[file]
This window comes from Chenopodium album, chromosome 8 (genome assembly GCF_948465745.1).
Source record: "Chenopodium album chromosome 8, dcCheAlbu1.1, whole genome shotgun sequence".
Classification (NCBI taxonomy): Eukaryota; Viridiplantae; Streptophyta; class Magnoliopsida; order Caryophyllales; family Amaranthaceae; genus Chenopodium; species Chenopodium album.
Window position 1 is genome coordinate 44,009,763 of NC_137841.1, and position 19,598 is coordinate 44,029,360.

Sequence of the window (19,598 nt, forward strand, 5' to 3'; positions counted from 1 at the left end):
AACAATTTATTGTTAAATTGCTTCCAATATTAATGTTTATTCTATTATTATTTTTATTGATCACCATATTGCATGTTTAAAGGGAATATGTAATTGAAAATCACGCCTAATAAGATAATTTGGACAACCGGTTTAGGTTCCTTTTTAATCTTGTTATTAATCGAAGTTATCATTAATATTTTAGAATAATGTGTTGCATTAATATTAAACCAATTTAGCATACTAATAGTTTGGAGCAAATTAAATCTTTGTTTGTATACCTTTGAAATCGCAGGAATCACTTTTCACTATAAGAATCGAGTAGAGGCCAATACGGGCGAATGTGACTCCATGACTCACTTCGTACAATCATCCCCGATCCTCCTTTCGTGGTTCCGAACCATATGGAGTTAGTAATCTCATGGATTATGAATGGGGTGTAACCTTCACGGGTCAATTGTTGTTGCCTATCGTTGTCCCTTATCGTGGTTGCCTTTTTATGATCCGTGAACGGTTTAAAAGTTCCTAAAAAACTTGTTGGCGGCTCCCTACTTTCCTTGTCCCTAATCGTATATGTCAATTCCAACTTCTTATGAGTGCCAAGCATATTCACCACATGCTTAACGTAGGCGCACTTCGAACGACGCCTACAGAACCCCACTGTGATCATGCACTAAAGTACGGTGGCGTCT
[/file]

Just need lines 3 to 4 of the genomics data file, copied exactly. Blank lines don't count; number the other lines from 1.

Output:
Classification (NCBI taxonomy): Eukaryota; Viridiplantae; Streptophyta; class Magnoliopsida; order Caryophyllales; family Amaranthaceae; genus Chenopodium; species Chenopodium album.
Window position 1 is genome coordinate 44,009,763 of NC_137841.1, and position 19,598 is coordinate 44,029,360.